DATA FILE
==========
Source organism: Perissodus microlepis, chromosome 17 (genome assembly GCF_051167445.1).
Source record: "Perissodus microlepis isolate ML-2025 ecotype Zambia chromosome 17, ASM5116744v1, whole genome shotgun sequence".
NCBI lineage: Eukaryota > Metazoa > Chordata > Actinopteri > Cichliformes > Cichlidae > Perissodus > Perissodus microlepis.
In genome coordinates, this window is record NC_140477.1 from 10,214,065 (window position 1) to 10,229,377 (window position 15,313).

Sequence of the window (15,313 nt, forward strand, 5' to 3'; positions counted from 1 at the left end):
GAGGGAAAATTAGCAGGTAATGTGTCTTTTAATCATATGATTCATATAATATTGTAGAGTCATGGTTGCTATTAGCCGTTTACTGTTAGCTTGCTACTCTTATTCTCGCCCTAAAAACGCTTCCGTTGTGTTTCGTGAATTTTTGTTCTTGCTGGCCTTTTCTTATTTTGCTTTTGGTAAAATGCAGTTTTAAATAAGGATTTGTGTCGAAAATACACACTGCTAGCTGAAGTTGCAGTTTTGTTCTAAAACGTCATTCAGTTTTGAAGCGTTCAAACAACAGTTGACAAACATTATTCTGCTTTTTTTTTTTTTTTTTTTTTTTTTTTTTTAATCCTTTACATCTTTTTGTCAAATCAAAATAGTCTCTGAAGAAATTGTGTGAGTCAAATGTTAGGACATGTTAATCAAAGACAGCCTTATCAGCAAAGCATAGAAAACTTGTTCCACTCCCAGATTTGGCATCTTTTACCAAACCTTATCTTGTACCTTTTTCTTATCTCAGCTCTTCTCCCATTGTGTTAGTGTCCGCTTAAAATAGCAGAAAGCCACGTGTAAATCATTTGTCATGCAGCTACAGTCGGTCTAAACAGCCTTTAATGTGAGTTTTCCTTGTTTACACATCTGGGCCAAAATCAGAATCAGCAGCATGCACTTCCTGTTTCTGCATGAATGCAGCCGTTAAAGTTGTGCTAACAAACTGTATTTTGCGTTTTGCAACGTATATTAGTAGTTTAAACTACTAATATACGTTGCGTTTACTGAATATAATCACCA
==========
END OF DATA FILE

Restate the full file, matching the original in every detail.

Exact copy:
Source organism: Perissodus microlepis, chromosome 17 (genome assembly GCF_051167445.1).
Source record: "Perissodus microlepis isolate ML-2025 ecotype Zambia chromosome 17, ASM5116744v1, whole genome shotgun sequence".
NCBI lineage: Eukaryota > Metazoa > Chordata > Actinopteri > Cichliformes > Cichlidae > Perissodus > Perissodus microlepis.
In genome coordinates, this window is record NC_140477.1 from 10,214,065 (window position 1) to 10,229,377 (window position 15,313).

Sequence of the window (15,313 nt, forward strand, 5' to 3'; positions counted from 1 at the left end):
GAGGGAAAATTAGCAGGTAATGTGTCTTTTAATCATATGATTCATATAATATTGTAGAGTCATGGTTGCTATTAGCCGTTTACTGTTAGCTTGCTACTCTTATTCTCGCCCTAAAAACGCTTCCGTTGTGTTTCGTGAATTTTTGTTCTTGCTGGCCTTTTCTTATTTTGCTTTTGGTAAAATGCAGTTTTAAATAAGGATTTGTGTCGAAAATACACACTGCTAGCTGAAGTTGCAGTTTTGTTCTAAAACGTCATTCAGTTTTGAAGCGTTCAAACAACAGTTGACAAACATTATTCTGCTTTTTTTTTTTTTTTTTTTTTTTTTTTTTTAATCCTTTACATCTTTTTGTCAAATCAAAATAGTCTCTGAAGAAATTGTGTGAGTCAAATGTTAGGACATGTTAATCAAAGACAGCCTTATCAGCAAAGCATAGAAAACTTGTTCCACTCCCAGATTTGGCATCTTTTACCAAACCTTATCTTGTACCTTTTTCTTATCTCAGCTCTTCTCCCATTGTGTTAGTGTCCGCTTAAAATAGCAGAAAGCCACGTGTAAATCATTTGTCATGCAGCTACAGTCGGTCTAAACAGCCTTTAATGTGAGTTTTCCTTGTTTACACATCTGGGCCAAAATCAGAATCAGCAGCATGCACTTCCTGTTTCTGCATGAATGCAGCCGTTAAAGTTGTGCTAACAAACTGTATTTTGCGTTTTGCAACGTATATTAGTAGTTTAAACTACTAATATACGTTGCGTTTACTGAATATAATCACCA